These are the nine industrial partnerships, plus the metrology venture:
Key Digital Technologies. The partnership will push for Europe’s strategic autonomy in electronic component production. It describes its goal as “doubling the value of the design and production of electronic components and systems in Europe by 2030.” The Commission, industry and 29 European countries have signed up to invest a total of more than €6 billion in the endeavour, including €2.5 billion from industry.
Clean Aviation. One of the biggest and most ambitious undertakings of the bunch, it will aim to develop the aircrafts of the future, aiming to decrease net emissions of greenhouse gases by at least 30% by 2030 compared with 2020 state-of-the-art aviation technologies. The ultimate goal is to pave the way for carbon-neutral aviation by 2050. The Commission will contribute €1.7 billion next to €2.4 billion from industry.
Clean Hydrogen. The research component of the EU’s plans for hydrogen, the partnership will fund projects making clean hydrogen a viable energy alternative along the entire technology readiness scale. It builds on a previous partnership and aims to take green hydrogen electrolysers from the megawatt to the gigawatt scale. There’s €2 billion in the funding pot. “The goal is to reduce the cost of the technology and make it more commercially-viable, and to contribute to the Green Deal,” said Biebuyck. “The fact that the budget has increased is clear that the expectation for us is very high.”
Innovative Health Initiative. The successor of one of the most successful industrial partnerships to date, Innovative Medicines Initiative, it will now open up to industries beyond pharmaceuticals, expanding to medical technology, biotech, digital health and vaccines. The Commission’s €1.2 billion will be complemented by €1 billion from industry.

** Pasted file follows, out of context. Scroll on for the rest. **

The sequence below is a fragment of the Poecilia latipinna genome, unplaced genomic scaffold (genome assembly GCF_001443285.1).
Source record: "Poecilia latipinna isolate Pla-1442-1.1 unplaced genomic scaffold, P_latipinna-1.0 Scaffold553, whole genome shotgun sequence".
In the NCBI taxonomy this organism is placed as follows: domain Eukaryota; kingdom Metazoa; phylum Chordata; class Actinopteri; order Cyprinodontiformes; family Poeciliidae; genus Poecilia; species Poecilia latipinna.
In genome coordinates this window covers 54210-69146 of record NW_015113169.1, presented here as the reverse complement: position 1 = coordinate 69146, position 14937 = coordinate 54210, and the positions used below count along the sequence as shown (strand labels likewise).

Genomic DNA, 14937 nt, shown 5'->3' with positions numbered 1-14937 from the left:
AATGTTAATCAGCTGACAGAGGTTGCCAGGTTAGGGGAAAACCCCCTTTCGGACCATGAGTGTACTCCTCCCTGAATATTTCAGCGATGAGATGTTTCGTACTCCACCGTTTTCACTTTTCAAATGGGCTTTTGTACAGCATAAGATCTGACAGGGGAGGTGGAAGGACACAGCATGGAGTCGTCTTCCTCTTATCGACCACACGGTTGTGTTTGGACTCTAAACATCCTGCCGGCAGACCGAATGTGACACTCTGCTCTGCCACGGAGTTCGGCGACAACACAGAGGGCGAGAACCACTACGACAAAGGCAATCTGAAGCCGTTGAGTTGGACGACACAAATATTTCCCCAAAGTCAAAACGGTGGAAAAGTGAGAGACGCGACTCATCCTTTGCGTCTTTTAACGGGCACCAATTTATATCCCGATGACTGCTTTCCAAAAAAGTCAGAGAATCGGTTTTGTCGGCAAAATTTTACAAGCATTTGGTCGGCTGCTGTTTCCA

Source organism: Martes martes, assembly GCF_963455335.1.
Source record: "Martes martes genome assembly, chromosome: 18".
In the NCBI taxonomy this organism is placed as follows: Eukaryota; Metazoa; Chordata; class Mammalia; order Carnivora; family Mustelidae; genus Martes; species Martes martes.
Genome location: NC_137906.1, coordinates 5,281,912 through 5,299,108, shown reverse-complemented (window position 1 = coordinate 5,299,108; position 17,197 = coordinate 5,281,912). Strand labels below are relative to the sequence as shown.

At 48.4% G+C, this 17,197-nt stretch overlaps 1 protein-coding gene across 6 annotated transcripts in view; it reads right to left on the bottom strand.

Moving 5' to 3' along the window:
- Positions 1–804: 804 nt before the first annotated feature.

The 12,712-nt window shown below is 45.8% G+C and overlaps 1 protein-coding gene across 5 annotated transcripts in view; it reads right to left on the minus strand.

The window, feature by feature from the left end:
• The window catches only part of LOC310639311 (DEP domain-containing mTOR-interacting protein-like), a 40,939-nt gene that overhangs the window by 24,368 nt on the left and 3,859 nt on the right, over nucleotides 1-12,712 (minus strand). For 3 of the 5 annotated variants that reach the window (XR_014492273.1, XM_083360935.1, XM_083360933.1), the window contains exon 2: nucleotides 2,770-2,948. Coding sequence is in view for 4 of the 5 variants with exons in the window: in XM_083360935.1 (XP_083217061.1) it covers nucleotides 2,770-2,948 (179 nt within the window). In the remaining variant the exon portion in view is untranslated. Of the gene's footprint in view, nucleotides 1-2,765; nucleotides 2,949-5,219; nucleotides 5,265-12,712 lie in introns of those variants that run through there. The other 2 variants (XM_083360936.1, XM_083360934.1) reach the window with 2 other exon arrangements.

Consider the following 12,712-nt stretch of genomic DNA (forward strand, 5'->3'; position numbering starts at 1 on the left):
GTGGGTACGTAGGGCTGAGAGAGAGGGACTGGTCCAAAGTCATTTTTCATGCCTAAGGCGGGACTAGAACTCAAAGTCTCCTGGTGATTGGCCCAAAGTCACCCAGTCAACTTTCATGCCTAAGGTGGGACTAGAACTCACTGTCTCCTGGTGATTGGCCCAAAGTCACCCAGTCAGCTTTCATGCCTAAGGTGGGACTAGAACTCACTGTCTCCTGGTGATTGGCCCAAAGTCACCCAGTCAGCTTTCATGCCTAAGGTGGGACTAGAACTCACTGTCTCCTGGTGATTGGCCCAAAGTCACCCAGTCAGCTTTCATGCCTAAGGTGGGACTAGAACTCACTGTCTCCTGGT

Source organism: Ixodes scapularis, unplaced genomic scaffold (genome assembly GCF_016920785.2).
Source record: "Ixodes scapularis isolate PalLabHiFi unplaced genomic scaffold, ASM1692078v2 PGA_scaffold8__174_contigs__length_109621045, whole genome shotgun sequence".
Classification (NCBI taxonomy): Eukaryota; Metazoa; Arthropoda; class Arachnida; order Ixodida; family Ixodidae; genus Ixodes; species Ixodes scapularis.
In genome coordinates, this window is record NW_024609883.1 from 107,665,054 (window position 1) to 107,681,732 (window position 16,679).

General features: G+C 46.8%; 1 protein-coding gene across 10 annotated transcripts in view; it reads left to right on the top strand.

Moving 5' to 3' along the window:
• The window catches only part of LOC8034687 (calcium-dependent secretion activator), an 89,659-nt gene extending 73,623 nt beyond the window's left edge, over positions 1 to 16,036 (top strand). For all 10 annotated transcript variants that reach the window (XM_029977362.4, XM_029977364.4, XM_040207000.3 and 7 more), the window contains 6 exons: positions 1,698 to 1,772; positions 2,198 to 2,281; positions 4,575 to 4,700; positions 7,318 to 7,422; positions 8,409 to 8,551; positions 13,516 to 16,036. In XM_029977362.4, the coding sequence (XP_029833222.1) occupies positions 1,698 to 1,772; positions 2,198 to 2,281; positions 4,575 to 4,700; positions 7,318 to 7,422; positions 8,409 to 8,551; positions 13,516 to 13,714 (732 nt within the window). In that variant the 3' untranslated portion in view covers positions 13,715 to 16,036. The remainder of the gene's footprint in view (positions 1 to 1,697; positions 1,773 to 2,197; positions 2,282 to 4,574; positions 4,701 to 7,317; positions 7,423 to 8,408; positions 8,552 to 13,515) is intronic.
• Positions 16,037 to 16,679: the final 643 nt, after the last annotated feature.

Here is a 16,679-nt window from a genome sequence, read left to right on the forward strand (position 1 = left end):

Global Health EDCTP3. The other health partnership will focus on Africa, aiming “to advance the development and use of new or improved health technologies for tackling infectious diseases by supporting the conduct of the clinical trials, in sub-Saharan Africa.” The Commission is putting €800 million to partners’ €439 million.
Circular Bio-based Europe. Building on previous efforts in the field, the partnership will green the European biorefinery industry, aiming to make it circular and zero-waste. The Commission is contributing €1 billion from Horizon Europe to the initiative, matched by industry.
Europe’s Rail. Making Europe’s rail more green and digital is on the agenda of this €1.2 billion partnership.
Single European Sky ATM Research. The partners will pool together €1.6 billion in a bid to make the air traffic management (ATM) sector more resilient to fluctuations in traffic. The plan is to build a Digital Europe Sky, “enabling the collaboration and coordination needed between air navigation services providers and airspace users.”
Smart Networks and Services. The EU wants a bigger share and control of the market for 5G wireless and next-generation digital networks, and the partnership hopes to deliver by investing €1.8 billion in R&I.
Metrology. The only non-industrial partnership of the bunch, it aims to help member states harmonise their research efforts in the science of measurement, which will be key to laying the foundations for new green and digital technologies. There’s a joint €600 million funding pot for research to be spent until the end of 2031.
Editor's note: The Council cleared the way for EuroHPC, the EU's supercomputing joint undertaking, in a separate meeting in May, allowing it to get off the ground sooner than the other partnerships.